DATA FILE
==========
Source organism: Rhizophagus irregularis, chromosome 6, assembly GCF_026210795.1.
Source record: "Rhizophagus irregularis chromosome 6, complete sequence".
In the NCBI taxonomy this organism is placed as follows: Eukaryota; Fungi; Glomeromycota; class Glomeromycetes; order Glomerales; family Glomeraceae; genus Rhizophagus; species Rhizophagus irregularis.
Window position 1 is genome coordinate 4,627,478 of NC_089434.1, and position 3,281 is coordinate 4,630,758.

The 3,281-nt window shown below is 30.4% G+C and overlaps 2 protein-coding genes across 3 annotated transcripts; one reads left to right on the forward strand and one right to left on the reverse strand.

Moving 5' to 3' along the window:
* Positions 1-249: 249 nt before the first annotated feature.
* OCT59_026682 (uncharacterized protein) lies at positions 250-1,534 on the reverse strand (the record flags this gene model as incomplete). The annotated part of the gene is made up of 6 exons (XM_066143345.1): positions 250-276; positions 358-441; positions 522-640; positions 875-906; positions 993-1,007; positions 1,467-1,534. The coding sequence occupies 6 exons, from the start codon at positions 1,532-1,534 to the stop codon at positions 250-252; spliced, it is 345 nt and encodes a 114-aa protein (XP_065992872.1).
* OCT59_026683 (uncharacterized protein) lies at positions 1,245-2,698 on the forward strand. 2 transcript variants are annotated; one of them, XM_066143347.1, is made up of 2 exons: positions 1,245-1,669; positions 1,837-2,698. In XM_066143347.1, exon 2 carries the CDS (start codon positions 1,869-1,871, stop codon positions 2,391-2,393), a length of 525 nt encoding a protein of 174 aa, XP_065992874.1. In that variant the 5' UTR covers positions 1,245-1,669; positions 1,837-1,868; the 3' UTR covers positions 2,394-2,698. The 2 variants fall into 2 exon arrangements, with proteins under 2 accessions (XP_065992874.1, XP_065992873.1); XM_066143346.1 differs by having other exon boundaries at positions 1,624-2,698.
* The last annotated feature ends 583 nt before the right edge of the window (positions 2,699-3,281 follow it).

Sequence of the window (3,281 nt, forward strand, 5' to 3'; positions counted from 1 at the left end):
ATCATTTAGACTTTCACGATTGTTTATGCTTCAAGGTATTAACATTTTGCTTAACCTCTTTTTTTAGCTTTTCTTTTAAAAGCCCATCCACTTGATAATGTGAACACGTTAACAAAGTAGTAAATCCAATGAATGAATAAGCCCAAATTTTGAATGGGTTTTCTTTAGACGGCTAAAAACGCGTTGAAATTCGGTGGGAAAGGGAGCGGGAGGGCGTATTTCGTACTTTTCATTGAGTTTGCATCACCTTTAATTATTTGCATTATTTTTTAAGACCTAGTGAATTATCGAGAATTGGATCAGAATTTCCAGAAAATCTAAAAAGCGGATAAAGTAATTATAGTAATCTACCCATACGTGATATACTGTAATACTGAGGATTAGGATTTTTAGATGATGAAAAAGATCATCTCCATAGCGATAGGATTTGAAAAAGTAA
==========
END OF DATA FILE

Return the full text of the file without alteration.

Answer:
Source organism: Rhizophagus irregularis, chromosome 6, assembly GCF_026210795.1.
Source record: "Rhizophagus irregularis chromosome 6, complete sequence".
In the NCBI taxonomy this organism is placed as follows: Eukaryota; Fungi; Glomeromycota; class Glomeromycetes; order Glomerales; family Glomeraceae; genus Rhizophagus; species Rhizophagus irregularis.
Window position 1 is genome coordinate 4,627,478 of NC_089434.1, and position 3,281 is coordinate 4,630,758.

The 3,281-nt window shown below is 30.4% G+C and overlaps 2 protein-coding genes across 3 annotated transcripts; one reads left to right on the forward strand and one right to left on the reverse strand.

Moving 5' to 3' along the window:
* Positions 1-249: 249 nt before the first annotated feature.
* OCT59_026682 (uncharacterized protein) lies at positions 250-1,534 on the reverse strand (the record flags this gene model as incomplete). The annotated part of the gene is made up of 6 exons (XM_066143345.1): positions 250-276; positions 358-441; positions 522-640; positions 875-906; positions 993-1,007; positions 1,467-1,534. The coding sequence occupies 6 exons, from the start codon at positions 1,532-1,534 to the stop codon at positions 250-252; spliced, it is 345 nt and encodes a 114-aa protein (XP_065992872.1).
* OCT59_026683 (uncharacterized protein) lies at positions 1,245-2,698 on the forward strand. 2 transcript variants are annotated; one of them, XM_066143347.1, is made up of 2 exons: positions 1,245-1,669; positions 1,837-2,698. In XM_066143347.1, exon 2 carries the CDS (start codon positions 1,869-1,871, stop codon positions 2,391-2,393), a length of 525 nt encoding a protein of 174 aa, XP_065992874.1. In that variant the 5' UTR covers positions 1,245-1,669; positions 1,837-1,868; the 3' UTR covers positions 2,394-2,698. The 2 variants fall into 2 exon arrangements, with proteins under 2 accessions (XP_065992874.1, XP_065992873.1); XM_066143346.1 differs by having other exon boundaries at positions 1,624-2,698.
* The last annotated feature ends 583 nt before the right edge of the window (positions 2,699-3,281 follow it).

Sequence of the window (3,281 nt, forward strand, 5' to 3'; positions counted from 1 at the left end):
ATCATTTAGACTTTCACGATTGTTTATGCTTCAAGGTATTAACATTTTGCTTAACCTCTTTTTTTAGCTTTTCTTTTAAAAGCCCATCCACTTGATAATGTGAACACGTTAACAAAGTAGTAAATCCAATGAATGAATAAGCCCAAATTTTGAATGGGTTTTCTTTAGACGGCTAAAAACGCGTTGAAATTCGGTGGGAAAGGGAGCGGGAGGGCGTATTTCGTACTTTTCATTGAGTTTGCATCACCTTTAATTATTTGCATTATTTTTTAAGACCTAGTGAATTATCGAGAATTGGATCAGAATTTCCAGAAAATCTAAAAAGCGGATAAAGTAATTATAGTAATCTACCCATACGTGATATACTGTAATACTGAGGATTAGGATTTTTAGATGATGAAAAAGATCATCTCCATAGCGATAGGATTTGAAAAAGTAA